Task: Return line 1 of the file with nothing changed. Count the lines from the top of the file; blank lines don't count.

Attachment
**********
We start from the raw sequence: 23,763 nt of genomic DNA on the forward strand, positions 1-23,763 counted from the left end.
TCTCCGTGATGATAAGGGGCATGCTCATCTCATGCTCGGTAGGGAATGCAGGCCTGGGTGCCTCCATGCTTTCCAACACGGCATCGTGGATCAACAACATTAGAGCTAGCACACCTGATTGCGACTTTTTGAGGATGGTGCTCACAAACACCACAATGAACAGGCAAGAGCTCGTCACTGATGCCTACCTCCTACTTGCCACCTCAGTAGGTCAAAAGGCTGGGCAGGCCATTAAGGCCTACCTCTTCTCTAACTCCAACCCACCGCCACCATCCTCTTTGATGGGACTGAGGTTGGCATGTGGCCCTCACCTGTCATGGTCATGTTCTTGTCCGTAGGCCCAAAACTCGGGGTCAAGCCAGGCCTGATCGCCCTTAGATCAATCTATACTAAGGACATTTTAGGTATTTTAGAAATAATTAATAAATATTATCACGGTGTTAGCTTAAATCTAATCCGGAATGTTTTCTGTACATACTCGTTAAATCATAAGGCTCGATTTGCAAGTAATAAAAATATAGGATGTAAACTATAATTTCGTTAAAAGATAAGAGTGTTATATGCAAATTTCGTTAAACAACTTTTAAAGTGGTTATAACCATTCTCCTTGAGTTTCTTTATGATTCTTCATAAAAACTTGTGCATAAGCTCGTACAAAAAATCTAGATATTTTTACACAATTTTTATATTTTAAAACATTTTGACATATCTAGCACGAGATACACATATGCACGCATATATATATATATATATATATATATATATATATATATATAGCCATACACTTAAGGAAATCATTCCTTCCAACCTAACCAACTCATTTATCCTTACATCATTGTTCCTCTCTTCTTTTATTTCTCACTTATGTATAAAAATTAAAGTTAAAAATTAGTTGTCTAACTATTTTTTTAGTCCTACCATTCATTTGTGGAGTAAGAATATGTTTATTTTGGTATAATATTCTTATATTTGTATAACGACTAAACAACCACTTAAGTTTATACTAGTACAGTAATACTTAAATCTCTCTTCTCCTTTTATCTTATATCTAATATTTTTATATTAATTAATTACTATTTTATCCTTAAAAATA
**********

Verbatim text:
We start from the raw sequence: 23,763 nt of genomic DNA on the forward strand, positions 1-23,763 counted from the left end.